Once in a while though, I find a smoother and more straightforward entry into a story. One Summer, which centres around the comings and goings of a small island community, came into being after I’d relocated to Kerry’s Valentia Island for a month, determined not to go home without a new plot. I hadn’t intended to use the location itself, I was just hoping the unfamiliar surroundings would kick-start my brain – but I ended up shamelessly stealing that beautiful place, and after that the main storyline just followed on naturally. The Reunion, centring around two sisters who end up in the same Leaving Cert year, and who receive an invitation twenty years on to attend their school reunion, was prompted by my own attendance at a reunion. I generally avoid them like the plague, being cursed with a rubbish memory for both names and faces, but I’d been persuaded to turn up for this particular one – and over the course of the evening I realised that it provided perfect book fodder. The structure came ready-made: begin at the end, with the invitations arriving, and then rewind to track the course of the sisters’ lives after they left school. Something in Common, the story of two women who correspond by letter and email for years without meeting, had two clear sources of inspiration: the first, a pair of real-life penfriend relationships, mine and my mother’s; and the second, a rather dramatic encounter I had on a bridge with a troubled woman, a doctored version of which became my opening sequence.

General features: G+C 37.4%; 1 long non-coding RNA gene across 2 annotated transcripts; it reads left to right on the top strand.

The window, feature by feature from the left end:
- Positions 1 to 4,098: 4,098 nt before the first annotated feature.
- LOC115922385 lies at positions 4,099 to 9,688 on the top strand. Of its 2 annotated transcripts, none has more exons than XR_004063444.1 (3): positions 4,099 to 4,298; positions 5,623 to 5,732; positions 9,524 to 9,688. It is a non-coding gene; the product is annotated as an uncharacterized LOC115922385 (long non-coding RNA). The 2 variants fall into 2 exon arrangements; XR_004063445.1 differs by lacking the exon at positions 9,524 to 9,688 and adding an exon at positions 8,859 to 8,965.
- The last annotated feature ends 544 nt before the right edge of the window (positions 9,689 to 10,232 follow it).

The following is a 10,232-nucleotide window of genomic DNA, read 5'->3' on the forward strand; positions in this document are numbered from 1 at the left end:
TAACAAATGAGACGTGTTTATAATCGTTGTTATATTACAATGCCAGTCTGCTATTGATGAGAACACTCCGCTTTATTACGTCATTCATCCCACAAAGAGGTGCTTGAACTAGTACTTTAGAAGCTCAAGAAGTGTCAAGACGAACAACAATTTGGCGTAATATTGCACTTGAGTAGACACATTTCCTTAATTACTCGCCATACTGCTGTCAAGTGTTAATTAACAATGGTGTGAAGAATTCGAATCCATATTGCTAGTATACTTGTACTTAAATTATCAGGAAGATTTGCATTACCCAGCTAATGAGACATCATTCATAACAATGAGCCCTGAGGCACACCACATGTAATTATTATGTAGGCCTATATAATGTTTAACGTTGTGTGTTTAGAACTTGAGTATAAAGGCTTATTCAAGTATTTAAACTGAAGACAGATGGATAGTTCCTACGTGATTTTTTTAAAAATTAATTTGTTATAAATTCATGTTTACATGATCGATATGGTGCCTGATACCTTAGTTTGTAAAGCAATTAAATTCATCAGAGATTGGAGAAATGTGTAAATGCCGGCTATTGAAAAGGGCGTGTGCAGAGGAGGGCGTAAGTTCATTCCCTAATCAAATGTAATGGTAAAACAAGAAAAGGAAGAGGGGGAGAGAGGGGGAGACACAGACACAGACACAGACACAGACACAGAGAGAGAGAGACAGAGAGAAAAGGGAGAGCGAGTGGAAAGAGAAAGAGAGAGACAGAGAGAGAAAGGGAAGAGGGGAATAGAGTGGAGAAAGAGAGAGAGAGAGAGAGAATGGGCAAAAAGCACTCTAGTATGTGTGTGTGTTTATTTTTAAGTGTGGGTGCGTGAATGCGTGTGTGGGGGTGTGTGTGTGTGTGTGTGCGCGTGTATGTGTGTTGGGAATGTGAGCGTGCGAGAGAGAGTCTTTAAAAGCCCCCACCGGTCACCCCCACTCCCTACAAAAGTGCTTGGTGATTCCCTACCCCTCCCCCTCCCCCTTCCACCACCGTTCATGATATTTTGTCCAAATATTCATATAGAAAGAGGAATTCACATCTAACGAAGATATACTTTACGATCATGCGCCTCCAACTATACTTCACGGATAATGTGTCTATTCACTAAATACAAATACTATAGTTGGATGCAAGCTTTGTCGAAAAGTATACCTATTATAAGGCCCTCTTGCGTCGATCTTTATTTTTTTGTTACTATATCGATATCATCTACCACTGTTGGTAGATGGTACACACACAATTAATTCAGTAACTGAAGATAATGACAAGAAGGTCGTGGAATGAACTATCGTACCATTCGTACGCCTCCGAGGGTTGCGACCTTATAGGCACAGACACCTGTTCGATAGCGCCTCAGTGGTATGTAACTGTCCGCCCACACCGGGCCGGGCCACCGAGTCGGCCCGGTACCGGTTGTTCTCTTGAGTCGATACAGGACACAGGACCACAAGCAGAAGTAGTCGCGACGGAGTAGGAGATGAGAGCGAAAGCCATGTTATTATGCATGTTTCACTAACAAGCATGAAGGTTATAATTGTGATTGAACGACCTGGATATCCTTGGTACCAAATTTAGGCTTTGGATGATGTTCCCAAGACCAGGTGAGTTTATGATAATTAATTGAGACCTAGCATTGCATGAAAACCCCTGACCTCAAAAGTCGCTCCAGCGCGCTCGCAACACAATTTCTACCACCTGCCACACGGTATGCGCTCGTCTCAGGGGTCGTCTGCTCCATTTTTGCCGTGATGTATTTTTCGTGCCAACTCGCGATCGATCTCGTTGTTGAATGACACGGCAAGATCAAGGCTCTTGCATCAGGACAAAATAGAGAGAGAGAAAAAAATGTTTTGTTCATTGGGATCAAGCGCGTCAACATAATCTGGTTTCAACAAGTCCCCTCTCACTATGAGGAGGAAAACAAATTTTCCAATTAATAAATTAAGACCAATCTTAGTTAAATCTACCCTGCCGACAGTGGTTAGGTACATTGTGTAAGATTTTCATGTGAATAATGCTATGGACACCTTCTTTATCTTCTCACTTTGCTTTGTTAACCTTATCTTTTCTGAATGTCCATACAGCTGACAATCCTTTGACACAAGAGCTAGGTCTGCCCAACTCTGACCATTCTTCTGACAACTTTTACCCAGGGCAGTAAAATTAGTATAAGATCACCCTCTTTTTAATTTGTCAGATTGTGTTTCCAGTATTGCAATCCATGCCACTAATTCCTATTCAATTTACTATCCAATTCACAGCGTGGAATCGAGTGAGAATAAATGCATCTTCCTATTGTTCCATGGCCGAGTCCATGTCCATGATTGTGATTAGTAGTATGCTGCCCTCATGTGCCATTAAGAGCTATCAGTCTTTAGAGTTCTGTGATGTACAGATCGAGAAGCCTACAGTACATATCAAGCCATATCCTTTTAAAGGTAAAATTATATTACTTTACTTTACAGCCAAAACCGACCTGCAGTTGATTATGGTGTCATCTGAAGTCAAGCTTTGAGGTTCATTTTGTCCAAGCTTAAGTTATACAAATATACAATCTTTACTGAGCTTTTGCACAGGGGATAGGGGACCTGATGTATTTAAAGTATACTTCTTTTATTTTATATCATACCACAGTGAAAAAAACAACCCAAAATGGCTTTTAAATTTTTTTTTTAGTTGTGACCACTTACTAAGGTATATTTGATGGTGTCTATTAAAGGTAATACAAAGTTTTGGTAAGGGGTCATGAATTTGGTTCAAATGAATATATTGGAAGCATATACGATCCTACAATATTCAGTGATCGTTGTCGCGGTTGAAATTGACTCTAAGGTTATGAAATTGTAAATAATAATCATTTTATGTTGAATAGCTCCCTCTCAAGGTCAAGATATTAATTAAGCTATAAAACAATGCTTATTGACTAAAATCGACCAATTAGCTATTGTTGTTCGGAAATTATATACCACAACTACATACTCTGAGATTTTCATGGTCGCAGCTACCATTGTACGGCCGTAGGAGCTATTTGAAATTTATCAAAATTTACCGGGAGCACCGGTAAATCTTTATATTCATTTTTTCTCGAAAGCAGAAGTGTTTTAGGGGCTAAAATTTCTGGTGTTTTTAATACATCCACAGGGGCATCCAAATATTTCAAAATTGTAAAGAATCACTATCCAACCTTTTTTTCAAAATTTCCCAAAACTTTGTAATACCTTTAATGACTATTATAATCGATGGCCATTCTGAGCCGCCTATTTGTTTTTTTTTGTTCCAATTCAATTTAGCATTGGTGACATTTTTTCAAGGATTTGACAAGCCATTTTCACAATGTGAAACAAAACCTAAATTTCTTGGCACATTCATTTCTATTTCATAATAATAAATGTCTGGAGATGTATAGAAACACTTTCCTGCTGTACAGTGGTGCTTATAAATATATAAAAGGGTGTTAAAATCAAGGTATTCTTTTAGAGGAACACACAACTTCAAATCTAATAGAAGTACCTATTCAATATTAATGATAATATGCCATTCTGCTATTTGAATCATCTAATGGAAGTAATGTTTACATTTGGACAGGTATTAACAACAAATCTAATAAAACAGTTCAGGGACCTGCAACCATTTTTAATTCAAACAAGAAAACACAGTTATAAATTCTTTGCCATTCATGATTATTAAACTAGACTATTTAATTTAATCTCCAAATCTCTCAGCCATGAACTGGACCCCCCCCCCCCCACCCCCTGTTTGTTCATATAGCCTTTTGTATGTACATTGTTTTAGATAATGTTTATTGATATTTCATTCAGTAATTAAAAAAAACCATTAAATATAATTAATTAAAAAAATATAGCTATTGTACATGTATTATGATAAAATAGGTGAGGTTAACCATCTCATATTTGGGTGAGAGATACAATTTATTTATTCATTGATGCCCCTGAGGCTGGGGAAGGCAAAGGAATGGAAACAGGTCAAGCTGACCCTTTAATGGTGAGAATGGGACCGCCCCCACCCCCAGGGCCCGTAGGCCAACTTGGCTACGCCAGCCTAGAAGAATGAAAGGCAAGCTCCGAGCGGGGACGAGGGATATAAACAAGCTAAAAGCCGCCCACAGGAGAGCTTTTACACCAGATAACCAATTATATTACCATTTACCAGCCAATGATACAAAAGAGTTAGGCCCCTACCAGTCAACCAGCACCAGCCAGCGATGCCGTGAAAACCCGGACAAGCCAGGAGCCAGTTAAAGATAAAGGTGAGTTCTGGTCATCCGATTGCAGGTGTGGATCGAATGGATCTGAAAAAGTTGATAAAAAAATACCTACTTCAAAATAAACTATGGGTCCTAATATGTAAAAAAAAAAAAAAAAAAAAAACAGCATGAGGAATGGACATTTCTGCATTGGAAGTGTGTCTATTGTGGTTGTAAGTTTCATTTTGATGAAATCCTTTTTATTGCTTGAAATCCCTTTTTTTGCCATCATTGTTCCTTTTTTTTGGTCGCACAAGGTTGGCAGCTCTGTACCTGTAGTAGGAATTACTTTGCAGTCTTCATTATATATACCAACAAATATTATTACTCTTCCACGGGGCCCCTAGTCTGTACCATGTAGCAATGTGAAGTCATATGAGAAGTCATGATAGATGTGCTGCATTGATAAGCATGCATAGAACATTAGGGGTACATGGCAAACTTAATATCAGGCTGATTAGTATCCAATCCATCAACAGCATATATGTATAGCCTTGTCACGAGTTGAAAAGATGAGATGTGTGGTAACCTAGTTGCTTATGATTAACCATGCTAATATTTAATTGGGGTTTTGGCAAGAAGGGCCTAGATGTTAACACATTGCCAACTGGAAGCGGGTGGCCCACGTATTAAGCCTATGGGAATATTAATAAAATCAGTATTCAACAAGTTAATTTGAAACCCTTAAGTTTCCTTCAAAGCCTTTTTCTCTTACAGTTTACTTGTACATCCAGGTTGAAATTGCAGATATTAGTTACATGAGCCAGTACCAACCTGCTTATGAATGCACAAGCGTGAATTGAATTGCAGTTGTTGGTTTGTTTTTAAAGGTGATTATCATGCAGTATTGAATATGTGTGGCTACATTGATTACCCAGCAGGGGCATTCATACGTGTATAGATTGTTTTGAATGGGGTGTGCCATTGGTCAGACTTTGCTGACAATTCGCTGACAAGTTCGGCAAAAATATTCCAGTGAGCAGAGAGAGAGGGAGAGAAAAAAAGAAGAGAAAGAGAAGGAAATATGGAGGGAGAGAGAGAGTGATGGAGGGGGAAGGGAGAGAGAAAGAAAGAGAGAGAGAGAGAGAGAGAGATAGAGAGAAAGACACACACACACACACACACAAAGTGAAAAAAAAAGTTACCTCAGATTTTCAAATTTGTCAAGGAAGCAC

So what inspired The Book Club? Good question. I do remember that my starting point was a desire to write a book that would lift people out of the covid-19 world of high anxiety, a story with lots of warmth and hope and distracting drama in it. I needed that escape for myself too – I began writing it during our second lockdown, when my own fears and worries were still very much colouring my days. I wanted to get away from the whole pandemic brouhaha, so a happy book was definitely on the cards. But of course I couldn’t start out happy, or I’d have nothing to write about. My characters would have to travel from sad, would have to journey through regret and grief and anger before they found the courage to confront the demons of their pasts and stare them down. Again, because I didn’t feel I was in the best place to write directly about the bad, I set the story in the aftermath of the various tragedies and traumas that had brought the characters to where they were. I introduced them to the reader in their broken forms, and sent them on their respective healing journeys, steering them into and out of each others’ orbits, throwing the usual challenges and twists in their paths, guiding them towards resolution and peace of mind, helping them to rediscover joy.